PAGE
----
He was the prettiest star. The shocking news of the loss of David Bowie, leaving the world, his stage, just two days after the release of his Blackstar album on Friday, already has the painful aura of a tragic rock ’n’ roll legend about it. The London boy, born in Brixton on January 8, 1947, made an incalculable impact, reaching far beyond music to change the cultural consciousness of generations.
As tributes flood the media, the fashion world mourns the man whose shape-shifting style inspired the hopes, dreams, and dressing-up courage of generations of teenagers. His power to manipulate image through clothes, makeup, and performance has reverberated through fashion collections, shows, and photography. His every radical change of look is indelibly burned into the encyclopedia of the mind’s eye: from his Ziggy Stardust persona to the stark, Germanic silhouette of the Low album, endlessly adored and recycled, the emotion attached to them never diluted by repetition
It was Bowie who first empowered gender-bending androgyny, the release of his album covers marking sacred milestones in the coming-of-age of everyone who grew up in the ’70s and ’80s. In those days, the work that went into the production of his appearance was never documented, but the million pilgrims who worshipped at the David Bowie altar are in the “David Bowie Is” exhibition, which toured the world from the V&A in 2013 and gave a glimpse of how he did it. Long before fashion was ever thought of as an industry, Bowie was collaborating with designers, egged on by his then-wife Angie Bowie, going to Mr Fish for dresses; Kansai Yamamoto for his Ziggy costumes; and to a young East End tailor from Hackney, Freddie Burretti, for the ice-blue sharp-shouldered suit that appeared in the Life on Mars video made by Mick Rock.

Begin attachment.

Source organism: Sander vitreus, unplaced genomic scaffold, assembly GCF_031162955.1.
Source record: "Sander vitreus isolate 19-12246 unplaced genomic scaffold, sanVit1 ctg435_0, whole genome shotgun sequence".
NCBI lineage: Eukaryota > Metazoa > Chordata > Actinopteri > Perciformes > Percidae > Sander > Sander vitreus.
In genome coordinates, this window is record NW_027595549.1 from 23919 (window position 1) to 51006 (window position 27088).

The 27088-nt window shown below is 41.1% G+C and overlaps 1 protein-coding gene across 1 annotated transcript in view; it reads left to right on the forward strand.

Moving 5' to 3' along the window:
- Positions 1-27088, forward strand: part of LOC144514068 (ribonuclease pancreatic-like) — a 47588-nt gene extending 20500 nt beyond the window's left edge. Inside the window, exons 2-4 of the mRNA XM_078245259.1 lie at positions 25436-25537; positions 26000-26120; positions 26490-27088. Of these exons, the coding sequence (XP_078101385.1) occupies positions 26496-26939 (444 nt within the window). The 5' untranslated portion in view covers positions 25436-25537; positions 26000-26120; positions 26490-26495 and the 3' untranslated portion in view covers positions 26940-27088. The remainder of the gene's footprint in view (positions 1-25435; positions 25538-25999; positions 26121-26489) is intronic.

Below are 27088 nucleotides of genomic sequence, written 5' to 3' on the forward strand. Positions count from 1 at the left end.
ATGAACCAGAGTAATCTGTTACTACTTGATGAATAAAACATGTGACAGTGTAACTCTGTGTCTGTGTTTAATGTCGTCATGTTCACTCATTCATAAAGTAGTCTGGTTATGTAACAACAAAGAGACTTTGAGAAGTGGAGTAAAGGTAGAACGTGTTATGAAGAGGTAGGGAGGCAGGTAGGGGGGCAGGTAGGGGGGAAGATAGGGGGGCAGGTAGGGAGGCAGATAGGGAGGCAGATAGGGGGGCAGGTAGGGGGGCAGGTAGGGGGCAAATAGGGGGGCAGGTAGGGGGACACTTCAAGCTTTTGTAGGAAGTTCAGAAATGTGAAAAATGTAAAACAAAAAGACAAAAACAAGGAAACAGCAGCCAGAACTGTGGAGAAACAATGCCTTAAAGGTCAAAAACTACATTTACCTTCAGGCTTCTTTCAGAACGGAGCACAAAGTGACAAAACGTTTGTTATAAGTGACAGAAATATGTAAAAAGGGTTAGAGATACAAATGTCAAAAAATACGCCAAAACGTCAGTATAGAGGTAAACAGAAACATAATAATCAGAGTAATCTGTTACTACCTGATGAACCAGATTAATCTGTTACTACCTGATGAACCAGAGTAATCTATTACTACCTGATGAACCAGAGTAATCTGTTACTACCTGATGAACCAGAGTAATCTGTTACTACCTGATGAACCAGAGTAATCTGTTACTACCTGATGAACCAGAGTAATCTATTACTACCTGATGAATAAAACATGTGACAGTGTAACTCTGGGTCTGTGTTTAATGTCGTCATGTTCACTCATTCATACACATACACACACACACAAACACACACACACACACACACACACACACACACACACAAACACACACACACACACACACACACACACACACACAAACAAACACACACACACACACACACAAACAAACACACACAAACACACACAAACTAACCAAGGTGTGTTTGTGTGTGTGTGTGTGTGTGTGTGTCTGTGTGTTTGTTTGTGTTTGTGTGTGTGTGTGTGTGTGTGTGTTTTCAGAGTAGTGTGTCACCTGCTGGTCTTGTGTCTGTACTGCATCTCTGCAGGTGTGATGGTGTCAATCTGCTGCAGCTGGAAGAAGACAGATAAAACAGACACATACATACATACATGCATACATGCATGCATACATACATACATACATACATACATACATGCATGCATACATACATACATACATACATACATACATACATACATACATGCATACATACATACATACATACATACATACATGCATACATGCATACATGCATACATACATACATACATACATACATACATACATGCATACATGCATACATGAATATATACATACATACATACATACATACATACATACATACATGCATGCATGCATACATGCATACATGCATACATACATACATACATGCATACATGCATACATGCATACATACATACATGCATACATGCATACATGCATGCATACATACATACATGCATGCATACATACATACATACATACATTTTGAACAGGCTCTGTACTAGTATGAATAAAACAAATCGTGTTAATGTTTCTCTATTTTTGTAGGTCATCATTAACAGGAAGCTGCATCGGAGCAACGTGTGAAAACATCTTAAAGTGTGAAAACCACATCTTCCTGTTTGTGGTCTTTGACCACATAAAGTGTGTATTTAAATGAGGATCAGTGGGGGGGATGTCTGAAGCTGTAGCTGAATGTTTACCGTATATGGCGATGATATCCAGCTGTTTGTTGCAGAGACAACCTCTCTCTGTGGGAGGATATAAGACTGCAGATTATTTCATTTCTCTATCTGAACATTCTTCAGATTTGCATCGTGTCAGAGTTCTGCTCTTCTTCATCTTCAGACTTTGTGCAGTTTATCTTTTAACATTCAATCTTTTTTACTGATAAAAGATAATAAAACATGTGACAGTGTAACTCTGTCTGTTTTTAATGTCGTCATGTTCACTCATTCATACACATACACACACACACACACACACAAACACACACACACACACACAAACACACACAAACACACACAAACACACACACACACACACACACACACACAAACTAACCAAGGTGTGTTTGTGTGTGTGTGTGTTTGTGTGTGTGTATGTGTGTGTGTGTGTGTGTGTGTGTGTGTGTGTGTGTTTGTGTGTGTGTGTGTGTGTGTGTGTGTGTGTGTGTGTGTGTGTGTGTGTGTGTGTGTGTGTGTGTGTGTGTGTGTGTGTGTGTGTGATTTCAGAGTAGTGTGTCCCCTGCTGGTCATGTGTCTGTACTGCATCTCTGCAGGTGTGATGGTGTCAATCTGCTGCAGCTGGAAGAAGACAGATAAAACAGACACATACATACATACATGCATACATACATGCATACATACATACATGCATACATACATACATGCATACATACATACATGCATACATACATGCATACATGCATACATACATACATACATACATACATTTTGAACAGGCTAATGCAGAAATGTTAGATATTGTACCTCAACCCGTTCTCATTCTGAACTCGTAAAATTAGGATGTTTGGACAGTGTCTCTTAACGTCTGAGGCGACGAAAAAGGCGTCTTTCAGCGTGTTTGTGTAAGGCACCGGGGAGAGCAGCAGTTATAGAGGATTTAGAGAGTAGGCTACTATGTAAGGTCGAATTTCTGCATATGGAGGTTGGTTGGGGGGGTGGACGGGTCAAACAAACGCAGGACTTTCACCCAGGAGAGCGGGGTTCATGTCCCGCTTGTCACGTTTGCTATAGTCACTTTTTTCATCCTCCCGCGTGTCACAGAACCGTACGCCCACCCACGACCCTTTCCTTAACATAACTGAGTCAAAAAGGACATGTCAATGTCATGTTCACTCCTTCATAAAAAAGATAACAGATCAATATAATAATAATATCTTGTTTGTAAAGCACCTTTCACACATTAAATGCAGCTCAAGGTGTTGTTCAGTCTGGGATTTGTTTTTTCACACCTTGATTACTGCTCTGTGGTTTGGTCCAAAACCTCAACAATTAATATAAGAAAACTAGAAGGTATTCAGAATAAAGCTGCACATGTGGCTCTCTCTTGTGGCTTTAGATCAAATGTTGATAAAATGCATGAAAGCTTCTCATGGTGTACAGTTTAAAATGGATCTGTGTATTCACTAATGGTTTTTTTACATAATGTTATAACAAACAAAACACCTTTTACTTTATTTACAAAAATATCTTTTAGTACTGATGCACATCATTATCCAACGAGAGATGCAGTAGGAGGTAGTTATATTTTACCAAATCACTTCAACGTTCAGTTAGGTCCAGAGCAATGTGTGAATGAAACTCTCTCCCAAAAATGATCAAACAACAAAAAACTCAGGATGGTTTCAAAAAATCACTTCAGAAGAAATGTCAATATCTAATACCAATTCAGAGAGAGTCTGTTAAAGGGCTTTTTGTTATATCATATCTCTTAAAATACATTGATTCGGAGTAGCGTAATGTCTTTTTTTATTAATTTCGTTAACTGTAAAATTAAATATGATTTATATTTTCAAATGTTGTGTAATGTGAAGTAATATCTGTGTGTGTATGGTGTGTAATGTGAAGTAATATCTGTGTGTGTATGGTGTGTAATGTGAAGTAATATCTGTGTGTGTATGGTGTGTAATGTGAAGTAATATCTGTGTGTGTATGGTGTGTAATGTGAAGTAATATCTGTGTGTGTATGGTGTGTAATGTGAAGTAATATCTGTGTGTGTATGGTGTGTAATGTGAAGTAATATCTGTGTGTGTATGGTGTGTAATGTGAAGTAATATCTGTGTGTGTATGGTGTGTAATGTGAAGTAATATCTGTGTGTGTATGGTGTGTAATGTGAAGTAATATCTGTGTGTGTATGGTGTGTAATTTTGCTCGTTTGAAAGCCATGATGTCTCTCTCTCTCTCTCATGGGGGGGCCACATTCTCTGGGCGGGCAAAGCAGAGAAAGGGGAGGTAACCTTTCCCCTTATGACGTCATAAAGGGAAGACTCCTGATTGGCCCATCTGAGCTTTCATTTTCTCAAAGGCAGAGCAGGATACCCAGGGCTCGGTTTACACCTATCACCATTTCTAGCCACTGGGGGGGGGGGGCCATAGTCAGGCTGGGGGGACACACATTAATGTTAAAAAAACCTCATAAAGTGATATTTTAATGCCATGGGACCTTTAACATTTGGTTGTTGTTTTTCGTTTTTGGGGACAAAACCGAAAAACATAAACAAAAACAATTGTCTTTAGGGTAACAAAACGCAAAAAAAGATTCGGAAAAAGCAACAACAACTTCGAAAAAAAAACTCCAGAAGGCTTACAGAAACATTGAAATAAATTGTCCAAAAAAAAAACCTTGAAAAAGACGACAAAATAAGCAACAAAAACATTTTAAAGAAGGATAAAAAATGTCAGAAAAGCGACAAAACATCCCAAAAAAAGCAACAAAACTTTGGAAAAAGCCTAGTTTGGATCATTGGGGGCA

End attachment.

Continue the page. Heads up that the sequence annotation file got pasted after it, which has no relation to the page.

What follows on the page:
The Ziggy red mullet that launched a million imitators was inspired by a fashion shoot on the cover of Honey magazine of a model wearing Kansai Yamamoto. Bowie went around to his mother’s hairdresser, Suzy Fussey, who worked in a salon on Beckenham High Street, to do the cut and color. He was wearing it the day he walked into Brian Duffy’s studio to shoot the cover of the Aladdin Sanealbum in 1973. Celia Philo (Phoebe Philo’s mother), who was art directing, remembers the spontaneous moment when Bowie conspired with his favorite makeup artist, Pierre La Roche, to paint on the lightning flash.
It lives on, as David Bowie himself does today, in immortality.
Culled from Vogue.com